The Market Is Starting To Sweat Over The Debt Ceiling

The Market Is Starting To Sweat Over The Debt Ceiling
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The debt ceiling has reared its ugly head yet again this year, with U.S. lawmakers running up against a tight deadline to pass the federal budget for fiscal 2018 and raise the ceiling. The Congressional Budget Office estimates that the Treasury cash balance will run out sometime in early to mid-October. If that happens before lawmakers raise the debt ceiling, the United States will default on some of its loan payments.

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Bracing for impact... with the ceiling

The Treasury markets are starting to demonstrate concern about whether lawmakers will be able to raise the debt ceiling in time, as seen by the steep jump in yields for the Treasury bills that mature in October. As Business Insider explains, the sudden jump indicates that investors are currently demanding a greater premium to keep holding the bills that mature during the month with the greatest risk of default.

So even though economists generally believe that Congress will get the debt ceiling raised in time, the fact that lawmakers convened for their August recess without doing so has put the fear of failure in the U.S. debt markets. The original plan was to get the debt ceiling raised before leaving for the August recess, but the failed attempts to replace Obamacare took up all the time.

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At the end of the second quarter, the Treasury cash balance stood at $181 billion after borrowing $35 billion during the quarter, officials said. In their update this week, Treasury officials also said they expect to issue another $96 billion in credit during the third quarter, which they estimate will result in a $60 billion Treasury cash balance at the end of September.

Rescuing the Treasury cash balance just in the nick of time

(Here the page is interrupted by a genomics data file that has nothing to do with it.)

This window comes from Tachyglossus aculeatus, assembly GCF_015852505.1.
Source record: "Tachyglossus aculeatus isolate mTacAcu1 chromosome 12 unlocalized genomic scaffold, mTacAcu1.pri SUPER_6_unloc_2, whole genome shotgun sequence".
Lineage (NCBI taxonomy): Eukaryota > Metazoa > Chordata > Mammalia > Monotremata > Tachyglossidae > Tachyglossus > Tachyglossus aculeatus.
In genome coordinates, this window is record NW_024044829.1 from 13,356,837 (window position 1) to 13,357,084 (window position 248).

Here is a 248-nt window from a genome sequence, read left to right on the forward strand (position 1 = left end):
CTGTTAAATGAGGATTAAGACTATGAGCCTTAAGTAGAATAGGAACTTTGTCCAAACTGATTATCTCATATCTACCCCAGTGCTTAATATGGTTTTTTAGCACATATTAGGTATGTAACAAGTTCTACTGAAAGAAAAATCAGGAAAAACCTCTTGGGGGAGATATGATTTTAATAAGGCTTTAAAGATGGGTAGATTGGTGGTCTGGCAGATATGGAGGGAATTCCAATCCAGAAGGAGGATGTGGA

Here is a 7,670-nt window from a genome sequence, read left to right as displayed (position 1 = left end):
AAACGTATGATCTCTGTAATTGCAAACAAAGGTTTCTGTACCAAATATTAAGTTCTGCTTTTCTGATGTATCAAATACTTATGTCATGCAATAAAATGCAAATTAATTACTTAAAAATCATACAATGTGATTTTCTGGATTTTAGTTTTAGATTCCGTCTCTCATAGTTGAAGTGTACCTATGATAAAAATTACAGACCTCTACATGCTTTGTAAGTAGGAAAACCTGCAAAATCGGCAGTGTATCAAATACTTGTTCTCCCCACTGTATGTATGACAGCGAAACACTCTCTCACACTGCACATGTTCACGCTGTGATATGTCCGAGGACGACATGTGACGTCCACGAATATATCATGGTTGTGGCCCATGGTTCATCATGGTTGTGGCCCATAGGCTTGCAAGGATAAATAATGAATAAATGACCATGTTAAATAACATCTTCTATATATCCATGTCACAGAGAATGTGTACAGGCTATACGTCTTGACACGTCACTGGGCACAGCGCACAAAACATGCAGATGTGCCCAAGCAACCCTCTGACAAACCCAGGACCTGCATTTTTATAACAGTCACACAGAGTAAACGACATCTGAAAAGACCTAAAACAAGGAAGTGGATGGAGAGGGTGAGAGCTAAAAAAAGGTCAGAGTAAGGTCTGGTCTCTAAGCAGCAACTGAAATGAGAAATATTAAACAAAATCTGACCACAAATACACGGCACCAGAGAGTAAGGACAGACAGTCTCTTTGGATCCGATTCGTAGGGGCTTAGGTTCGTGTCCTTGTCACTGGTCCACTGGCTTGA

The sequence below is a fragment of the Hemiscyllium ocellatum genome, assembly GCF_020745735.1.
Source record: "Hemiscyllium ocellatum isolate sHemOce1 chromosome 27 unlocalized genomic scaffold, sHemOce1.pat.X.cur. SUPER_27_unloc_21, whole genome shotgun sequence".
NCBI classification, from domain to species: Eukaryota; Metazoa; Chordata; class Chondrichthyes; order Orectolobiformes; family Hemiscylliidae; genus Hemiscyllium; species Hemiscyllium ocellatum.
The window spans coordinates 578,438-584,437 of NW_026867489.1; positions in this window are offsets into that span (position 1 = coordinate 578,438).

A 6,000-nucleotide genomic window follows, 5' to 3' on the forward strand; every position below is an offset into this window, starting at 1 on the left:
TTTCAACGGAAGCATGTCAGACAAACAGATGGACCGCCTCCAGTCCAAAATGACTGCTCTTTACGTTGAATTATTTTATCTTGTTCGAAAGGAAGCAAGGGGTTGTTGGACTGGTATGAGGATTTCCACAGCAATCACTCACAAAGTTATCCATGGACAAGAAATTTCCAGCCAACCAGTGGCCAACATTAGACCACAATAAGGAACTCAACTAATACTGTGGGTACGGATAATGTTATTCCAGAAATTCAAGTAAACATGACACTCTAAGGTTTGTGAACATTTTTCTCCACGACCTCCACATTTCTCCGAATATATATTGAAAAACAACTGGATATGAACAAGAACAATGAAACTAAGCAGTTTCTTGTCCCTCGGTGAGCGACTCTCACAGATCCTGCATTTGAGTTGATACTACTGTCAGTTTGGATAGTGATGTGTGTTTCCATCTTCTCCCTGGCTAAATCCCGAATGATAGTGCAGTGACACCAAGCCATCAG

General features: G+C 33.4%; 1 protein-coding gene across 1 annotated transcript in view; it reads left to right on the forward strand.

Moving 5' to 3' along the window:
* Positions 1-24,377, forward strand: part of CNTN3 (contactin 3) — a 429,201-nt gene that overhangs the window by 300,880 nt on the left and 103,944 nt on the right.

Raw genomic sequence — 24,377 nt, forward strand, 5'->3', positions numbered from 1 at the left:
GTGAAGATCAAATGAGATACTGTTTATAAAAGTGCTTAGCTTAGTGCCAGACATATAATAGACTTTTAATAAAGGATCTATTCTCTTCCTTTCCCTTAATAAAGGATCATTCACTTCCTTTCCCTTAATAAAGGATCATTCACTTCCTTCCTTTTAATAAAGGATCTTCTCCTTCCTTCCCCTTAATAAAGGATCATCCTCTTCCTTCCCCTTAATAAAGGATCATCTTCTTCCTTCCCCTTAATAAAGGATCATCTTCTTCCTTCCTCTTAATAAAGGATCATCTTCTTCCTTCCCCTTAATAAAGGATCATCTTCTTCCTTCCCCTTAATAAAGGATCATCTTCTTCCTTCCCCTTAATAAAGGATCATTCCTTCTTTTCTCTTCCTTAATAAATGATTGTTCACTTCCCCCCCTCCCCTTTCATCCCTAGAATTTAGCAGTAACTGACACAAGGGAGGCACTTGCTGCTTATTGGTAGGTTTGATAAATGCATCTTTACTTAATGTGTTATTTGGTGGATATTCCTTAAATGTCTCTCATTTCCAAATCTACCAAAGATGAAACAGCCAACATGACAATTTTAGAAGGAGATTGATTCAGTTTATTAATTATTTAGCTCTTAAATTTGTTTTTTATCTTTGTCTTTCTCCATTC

Nomura economists believe lawmakers will pass the new budget, but not until the eleventh hour. In a report earlier this week, Nomura economist Lewis Alexander and team also noted that the Treasury markets were starting to take evasive maneuvers just in case lawmakers don't raise the debt ceiling in time to avoid a default.

They see the current risk of breaching the nation's debt limit in late September or early October as "lower than in 2011 or 2013 but slightly higher than in 2015, when the debt limit was passed with little fanfare." They explained that Congressional leaders have earned how to get around their party's most conservative members. Further, since Republicans control both houses of Congress and also the White House, they're even more motivated than usual to get the debt ceiling raised in time.

Risks remain

However, the Nomura team adds that there are still risks despite Republicans' party-centric incentives to get things done in time. For one thing, they're cutting things close by delaying the debate over the nation's debt until after the August recess. The deadline for passing the fiscal 2018 budget is approaching fast after the debt ceiling.

Further, the Republican Party is still highly fractured, and they note that some support from Democrats has been needed to pass the debt ceiling each year since 2011. However, this year is a bit different because Democrats don't control either of the legislative houses or the White House. Additionally, they believe the House may fear negative consequences of default because payments could be prioritized and the Fed would probably take some actions to calm the markets in such a scenario.

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